We repeat: If You Want Atheism, Destroy Creation, Embrace Capitalism.

We repeat: If You Want Atheism, Destroy Creation, Embrace Capitalism. October 27, 2016

This post was originally published on 4 January, 2016. I am reposting it, without modifications, after the feast of Saint John Paul II as I was reminded of it upon re-reading one of his most famous addresses. In it, the Saint writes,

“Finally, the aesthetic value of creation cannot be overlooked. Our very contact with nature has a deep restorative power; contemplation of its magnificence imparts peace and serenity. The Bible speaks again and again of the goodness and beauty of creation, which is called to glorify God (cf. Gen l:4ff; Ps 8:2; 104:1ff; Wis 13:3-5; Sir 39:16, 33; 43:1, 9).”

This was a theme discussed when we heard of the outrage expressed by conservatives when the Vatican threw the eco-lightshow projection onto St. Pete’s. Where the most basic, most accessible vestiges of God are destroyed, as collateral damage in the capitalist system of exploitation and death, it is interesting to consider the difficulties “anti-abortionists” have in understanding our society’s materialist value system and, as a result, the challenge (and, at times, the hypocrisy) behind pushing for various GOP contestants disguised as being “pro-life”. Let us regret the fact that our two main presidential contestants, both capitalists, of course, embrace economic models and policies hostile towards nurturing an awareness of the Divine and, in turn, of the dignity of life.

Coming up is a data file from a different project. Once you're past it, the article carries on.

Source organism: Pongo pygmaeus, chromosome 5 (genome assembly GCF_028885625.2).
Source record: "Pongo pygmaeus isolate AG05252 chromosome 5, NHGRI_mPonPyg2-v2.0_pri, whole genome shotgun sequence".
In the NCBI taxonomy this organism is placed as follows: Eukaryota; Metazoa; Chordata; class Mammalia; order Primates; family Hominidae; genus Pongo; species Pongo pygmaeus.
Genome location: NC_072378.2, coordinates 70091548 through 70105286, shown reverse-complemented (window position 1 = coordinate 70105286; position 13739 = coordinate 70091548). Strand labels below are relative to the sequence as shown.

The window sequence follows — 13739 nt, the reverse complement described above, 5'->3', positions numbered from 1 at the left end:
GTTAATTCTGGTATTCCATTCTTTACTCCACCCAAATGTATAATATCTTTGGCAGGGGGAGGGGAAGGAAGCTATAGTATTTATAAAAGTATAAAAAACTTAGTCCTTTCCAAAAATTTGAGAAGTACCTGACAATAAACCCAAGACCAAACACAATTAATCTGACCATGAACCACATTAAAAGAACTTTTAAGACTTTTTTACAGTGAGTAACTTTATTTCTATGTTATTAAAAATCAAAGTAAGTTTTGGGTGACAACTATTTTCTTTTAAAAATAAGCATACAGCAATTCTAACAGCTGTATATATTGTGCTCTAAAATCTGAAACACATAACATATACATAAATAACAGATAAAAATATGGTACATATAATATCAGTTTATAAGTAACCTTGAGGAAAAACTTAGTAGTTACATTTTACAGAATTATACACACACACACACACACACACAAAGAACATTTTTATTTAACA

Let’s reflect on these vestiges with some additional Saints:

St. Basil (329-379) “I want creation to penetrate you with so much admiration that wherever you go, the least plant may bring you clear remembrance of the Creator. A single plant, a blade of grass, or one speck of dust is sufficient to occupy all your intelligence in beholding the art with which it has been made.”

St. John Chrysostom (347-470) “From the creation, learn to admire the Lord! Indeed the magnitude and beauty of creation display a God who is the artificer of the universe. He has made the mode of creation to be our best teacher.”

St. Augustine (354-430) “Some people, to discover God, read books. But there is a great book: the very appearance of created things. Look above you! Look below you! Nore it. Read it. God, whom you want to discover, never wrote that book with ink. Instead, He set before your eyes the things that He had made. Can you ask for a louder voice than that?”

St. Maximus the Confessor (580-662) “Creation is a bible whose letters and syllables are the particular aspects of all creatures and whose words are the more universal aspects of creation.”

St. John of Damascus (675-749) “The whole earth is a living icon of the face of God.”

St. Bernard of Clairvaux (1090-1153) “Believe one who knows: Yon will find something greater in woods than in the books. Trees and stones will teach you that which you can never learn from masters.”

St. Bonaventure (1217- 1274) “He who is not illuminated by such great splendor of created things, is blind; he who is not awaken by such great clamor is deaf; he who does not praise God because of all these effects is dumb; he who does not note
the first principle from such great signs is foolish. Open your eyes, therefore, prick your spiritual ears, open your lips and apply your heart, that you may see, hear, praise, love and worship, glorify and honor your God.”